Tuesday, February 10, 2009

Quadrupel Imperial Double Mild

Back to brewing. I started getting anxious to bottle the B. Lambicus beer but it needs at least another month to finish attenuating and aging. And while the Dubbel Chocolate and Stout are tasty, after couple of either I find myself wanting something lighter in flavor and alcohol yet still tasty.

For this ale I aimed at 1.037 OG with the character coming from an interesting the malt and special yeast (De Dolle yeast repitched from a previous batch). I brewed this last Friday, February 6 and plan on bottling early next week. Like all my brew, this hardly fits in any category. Maybe a Belgian single/ankel (if there is such a thing) or mild in terms of gravity but not any other way. I decided to have a little fun with name and poke fun at the need of many brewers to increase hops and alcohol for the sake of hops and alcohol.

This is my official joining of the session beer project. I look forward to enjoying this ale with lunch.

Monday, February 9, 2009

Irish Beer, Part III

I'm eager to get back to covering brewing activities so here is a quick round up of Irish beer with notes on the few stragglers. Occasionally I found an Irish beer available outside a brew pub at a non-beer bar. These were all pleasant surprises to the usual Guinness/lager/cider choices.

Galway Hooker: A pale ale from a craft brewery in the west. They deliberately limit distribution to certain pubs where it would be tasted with open minds. It tasted like a three quarter strength Dogfish Head 60 minute IPA. Nothing amazing but a nice every day beer. Galway Hooker on the web.

O'Hara's Celtic Stout: A stout from the Carlow Brewing Company. I found this one in bottles at an off-license so thankfully I could taste it without flavor obfuscating nitro-kegging. Smooth and roasty; exactly how I wish Guinness would taste. The best Irish stout I've tasted. Carlow also brews a red and a wheat which I did not try.

Kinsale Lager: As far as I can tell this is the only offering from Kinsale Brewing Company in Kinsale. After a 3 km walk each way to Charles Fort in Summercove, a pint of this lager showed its strengths. A refreshing, light body carrying bready malt combined with just enough noble hops.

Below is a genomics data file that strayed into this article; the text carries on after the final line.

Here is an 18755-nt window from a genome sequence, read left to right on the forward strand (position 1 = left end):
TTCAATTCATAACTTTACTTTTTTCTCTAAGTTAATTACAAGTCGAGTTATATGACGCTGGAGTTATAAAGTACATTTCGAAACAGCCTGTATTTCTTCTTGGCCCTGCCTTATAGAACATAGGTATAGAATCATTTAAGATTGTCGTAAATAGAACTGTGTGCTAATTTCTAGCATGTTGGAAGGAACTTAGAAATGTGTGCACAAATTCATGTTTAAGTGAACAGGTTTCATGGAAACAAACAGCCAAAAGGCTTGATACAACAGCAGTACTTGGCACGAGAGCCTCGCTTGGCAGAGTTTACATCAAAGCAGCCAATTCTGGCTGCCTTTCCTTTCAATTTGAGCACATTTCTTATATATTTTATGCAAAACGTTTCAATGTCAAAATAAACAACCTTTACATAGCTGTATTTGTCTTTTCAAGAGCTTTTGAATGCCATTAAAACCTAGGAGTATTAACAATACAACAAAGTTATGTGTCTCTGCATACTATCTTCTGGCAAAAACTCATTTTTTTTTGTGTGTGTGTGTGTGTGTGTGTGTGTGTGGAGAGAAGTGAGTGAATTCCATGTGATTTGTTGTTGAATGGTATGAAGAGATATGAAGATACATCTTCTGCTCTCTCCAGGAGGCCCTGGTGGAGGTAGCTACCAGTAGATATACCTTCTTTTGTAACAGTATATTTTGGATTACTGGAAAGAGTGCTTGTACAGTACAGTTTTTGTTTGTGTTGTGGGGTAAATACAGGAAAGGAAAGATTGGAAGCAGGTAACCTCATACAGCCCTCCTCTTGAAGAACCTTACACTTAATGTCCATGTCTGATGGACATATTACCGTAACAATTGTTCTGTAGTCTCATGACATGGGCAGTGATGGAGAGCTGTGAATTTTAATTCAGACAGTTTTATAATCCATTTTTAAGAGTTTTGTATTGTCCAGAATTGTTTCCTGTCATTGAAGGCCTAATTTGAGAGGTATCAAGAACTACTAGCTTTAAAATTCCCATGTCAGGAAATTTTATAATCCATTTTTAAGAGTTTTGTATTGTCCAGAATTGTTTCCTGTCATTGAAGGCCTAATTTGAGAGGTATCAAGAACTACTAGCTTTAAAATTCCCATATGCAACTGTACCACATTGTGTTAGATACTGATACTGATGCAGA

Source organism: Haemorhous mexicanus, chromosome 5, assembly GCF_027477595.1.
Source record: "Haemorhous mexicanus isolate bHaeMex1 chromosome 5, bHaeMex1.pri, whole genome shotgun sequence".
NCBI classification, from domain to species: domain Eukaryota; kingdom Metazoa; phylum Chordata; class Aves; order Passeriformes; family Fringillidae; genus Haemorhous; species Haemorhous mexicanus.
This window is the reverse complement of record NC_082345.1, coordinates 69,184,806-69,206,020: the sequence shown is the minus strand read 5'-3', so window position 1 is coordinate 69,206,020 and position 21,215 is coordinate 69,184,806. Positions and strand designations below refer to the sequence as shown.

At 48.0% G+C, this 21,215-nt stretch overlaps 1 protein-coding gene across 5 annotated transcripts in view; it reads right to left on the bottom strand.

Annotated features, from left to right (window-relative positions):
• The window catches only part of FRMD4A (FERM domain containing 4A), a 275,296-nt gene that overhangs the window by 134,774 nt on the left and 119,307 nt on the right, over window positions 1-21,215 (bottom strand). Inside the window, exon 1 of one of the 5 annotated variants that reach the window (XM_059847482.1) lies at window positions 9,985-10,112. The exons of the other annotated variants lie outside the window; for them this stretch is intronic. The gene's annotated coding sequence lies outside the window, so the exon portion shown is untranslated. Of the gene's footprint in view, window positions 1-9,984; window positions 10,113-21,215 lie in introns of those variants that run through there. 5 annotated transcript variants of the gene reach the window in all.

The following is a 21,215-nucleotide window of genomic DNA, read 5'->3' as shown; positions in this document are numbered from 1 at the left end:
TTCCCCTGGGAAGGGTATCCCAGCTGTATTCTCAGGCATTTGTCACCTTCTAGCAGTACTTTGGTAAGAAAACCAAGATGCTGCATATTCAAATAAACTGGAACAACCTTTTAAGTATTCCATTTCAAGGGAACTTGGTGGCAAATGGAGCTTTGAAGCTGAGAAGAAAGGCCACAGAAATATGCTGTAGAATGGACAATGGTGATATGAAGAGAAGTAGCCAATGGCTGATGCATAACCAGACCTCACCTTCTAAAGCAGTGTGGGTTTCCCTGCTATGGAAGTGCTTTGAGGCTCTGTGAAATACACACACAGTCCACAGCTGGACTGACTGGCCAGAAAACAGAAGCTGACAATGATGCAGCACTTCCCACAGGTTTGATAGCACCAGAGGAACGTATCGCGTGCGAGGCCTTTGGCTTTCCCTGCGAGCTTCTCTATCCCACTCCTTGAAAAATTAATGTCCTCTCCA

Overall I was surprised at how awful the beer selection was in Ireland. Finding these craft brews was rare and each of these were only in one location. I only found Franciscan Well to have decent distribution, but only within Cork city. I think that Irish culture can be extremely conservative in certain aspects, especially when it comes to food and drink. So any change in the beer available will come slowly but there is a start with the brews I've mentioned.

Tuesday, February 3, 2009

Irish Beer, Part II

From Cork I moved on to the big city, Dublin. Beer was a fairly low priority in my travels but I found some time to search out something beyond Guinness. I made the requisite visit to St. James' Gate and found the tour tedious and exhausting. The tour could be whittled down to the advertising section without losing anything. At the end I opted to make my free beer a bottle of Foreign Extra Stout, thankfully served only slightly chilled. Beer in hand, I fully enjoyed the 360 view from the Gravity Bar on that Waterford crystal clear day.

Tired of the throngs of tourists I figured a mid-afternoon trip to the Porterhouse brewpub would provide a sanctuary from directionless drones that plague large tourist attractions. Wrong. But at least there was some decent beer.

Plain Porter: Not quite as dark as Guinness porter. Nitro-kegging dulled any subtle flavor it had to offer.

Oyster Stout: A deft combination of a dry, roasty stout and salty oysters. Further evidence that stout and oysters are a natural combination. Unfortunate nitro-kegging. Why, why, why?

An Brainblasta: Supposedly the brewery's top of the line. Seemed to me that the malt, hops and yeast were fighting each other instead of complimenting. Not awful, just meh.

TSB: A 3.7% ABV bitter. An excellent session with a very English balance of malt and hops. Moreish. The Porterhouse's best beer is its lowest strength beer.

Due Up for Part III: Beer not from brewpubs.